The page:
That’s why it’s more important than ever to respond as soon as possible to customer inquiries, concerns, and complaints. If you wait too long to follow up with a customer, they may be tempted to move on. Statistics show that as many as 89% of consumers began doing business with a competitor following a poor customer experience (Source: Kissmetrics).

If you consider that most businesses are failing when it comes to the customer experience, it only makes sense to “swoop in and enchant those same customers into falling for your company,” as Kissmetrics puts it.  Solidifying your relationship with your customers through quick and friendly follow-ups will go a long way in driving customers to your business and increasing revenue.

Forgetting That Customers are People

If you’ve forgotten that customers are worth more than just a sale, you risk losing their business. That’s because they want to know that you care about them as people, too. Customers will remember the business owner that sends them a “Thank You” note after they make a purchase or the small gift the business remembers to send for their birthday.

Recognize the value of your current customers, evaluate customer relationships, and look for ways to improve them. It may take a little extra effort, but it will pay off in the long run because repeat customers typically bring in more revenue than acquiring new ones.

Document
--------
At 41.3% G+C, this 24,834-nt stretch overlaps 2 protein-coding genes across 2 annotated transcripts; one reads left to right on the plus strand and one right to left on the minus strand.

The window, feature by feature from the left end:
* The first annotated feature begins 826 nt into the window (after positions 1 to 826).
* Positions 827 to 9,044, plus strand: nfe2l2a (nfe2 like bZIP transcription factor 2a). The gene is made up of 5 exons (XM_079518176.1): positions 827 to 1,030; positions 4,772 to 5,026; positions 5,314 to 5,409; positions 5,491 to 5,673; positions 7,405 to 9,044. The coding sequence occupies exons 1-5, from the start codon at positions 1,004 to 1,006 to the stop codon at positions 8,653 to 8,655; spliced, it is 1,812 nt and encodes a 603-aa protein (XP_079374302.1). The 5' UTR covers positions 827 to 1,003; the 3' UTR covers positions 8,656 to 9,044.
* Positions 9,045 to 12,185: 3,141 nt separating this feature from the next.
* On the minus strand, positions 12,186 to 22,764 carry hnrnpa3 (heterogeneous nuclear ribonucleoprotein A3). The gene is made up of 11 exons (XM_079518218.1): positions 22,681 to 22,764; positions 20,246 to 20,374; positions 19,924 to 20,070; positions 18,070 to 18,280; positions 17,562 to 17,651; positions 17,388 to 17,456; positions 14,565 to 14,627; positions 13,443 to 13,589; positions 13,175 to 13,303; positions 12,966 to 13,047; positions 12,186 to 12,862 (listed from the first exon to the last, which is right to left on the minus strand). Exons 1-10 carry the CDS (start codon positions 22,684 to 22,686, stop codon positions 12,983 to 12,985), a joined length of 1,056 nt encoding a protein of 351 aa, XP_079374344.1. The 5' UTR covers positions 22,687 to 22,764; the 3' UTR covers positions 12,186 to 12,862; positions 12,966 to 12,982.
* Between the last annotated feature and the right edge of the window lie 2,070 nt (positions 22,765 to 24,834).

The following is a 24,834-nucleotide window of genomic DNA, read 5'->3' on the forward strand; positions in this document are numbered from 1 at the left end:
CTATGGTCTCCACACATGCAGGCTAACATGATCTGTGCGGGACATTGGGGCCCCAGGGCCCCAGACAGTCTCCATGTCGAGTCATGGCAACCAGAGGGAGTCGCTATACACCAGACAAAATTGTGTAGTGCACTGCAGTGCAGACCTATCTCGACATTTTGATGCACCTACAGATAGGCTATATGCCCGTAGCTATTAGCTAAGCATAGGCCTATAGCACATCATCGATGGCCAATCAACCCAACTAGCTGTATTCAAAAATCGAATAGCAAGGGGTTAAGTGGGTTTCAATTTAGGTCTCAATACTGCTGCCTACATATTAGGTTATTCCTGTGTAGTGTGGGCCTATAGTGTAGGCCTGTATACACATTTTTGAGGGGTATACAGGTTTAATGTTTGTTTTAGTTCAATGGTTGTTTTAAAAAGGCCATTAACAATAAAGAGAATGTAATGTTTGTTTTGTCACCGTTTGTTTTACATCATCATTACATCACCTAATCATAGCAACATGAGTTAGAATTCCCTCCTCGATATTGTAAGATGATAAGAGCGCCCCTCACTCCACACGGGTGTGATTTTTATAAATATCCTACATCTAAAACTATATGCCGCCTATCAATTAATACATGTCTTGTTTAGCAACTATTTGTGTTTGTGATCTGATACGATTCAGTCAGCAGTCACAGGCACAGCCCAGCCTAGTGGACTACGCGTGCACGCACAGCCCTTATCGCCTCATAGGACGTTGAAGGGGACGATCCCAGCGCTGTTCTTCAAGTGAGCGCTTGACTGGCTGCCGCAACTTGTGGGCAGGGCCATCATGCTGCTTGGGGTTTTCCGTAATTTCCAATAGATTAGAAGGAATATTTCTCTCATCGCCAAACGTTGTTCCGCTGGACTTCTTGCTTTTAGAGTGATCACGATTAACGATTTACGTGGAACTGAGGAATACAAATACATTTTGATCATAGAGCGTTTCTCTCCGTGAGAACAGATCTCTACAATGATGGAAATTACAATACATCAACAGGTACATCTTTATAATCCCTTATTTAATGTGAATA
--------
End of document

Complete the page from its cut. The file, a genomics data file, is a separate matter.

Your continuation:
Outdated Marketing

Many businesses continue to stick with the same traditional advertising methods they have always used instead of taking advantage of online marketing and social media. Surprisingly, some businesses still don’t even have a website!

“You have to stay up to date with the times,” says Tech.Co. If you continue to rely on outdated marketing techniques, you could fall way behind competitors that have adopted newer strategies more in keeping with modern retailing. This could cause you to lose market share as result.

Start building your online presence with an attractive, informative, and easy-to-navigate website. If you already have a website, make sure it loads quickly and is focused on the user experience. Additionally, you’ll want to make sure it’s built on a responsive platform so it’s mobile friendly. Additionally, getting involved with social media will help you engage with your customers and gain valuable insights that can help you adjust your marketing strategy.

Online marketing is an important part of building brand awareness, connecting with consumers, and driving traffic—and revenue—to both your online store and your brick and mortar establishment.

Conclusion

Identifying your areas of loss will make you a more successful business owner, suggests Tech.Co. It presents you with the opportunity to find innovative ways to stop bleeding money and significantly increase your earnings from the business.

About Author

Sherene Funk

Sherene Funk is a voracious reader who owns more books than she can ever read in this lifetime (but that doesn't stop her from collecting more). A graduate of Brigham Young University, she has published several humorous non-fiction articles and worked in advertising for many years before moving to her current position as a writer on modern retailing at Rain Retail Software. She researches non-stop to see what successful retailers do and loves to share what she learns with other small business owners through informative articles that address their unique needs.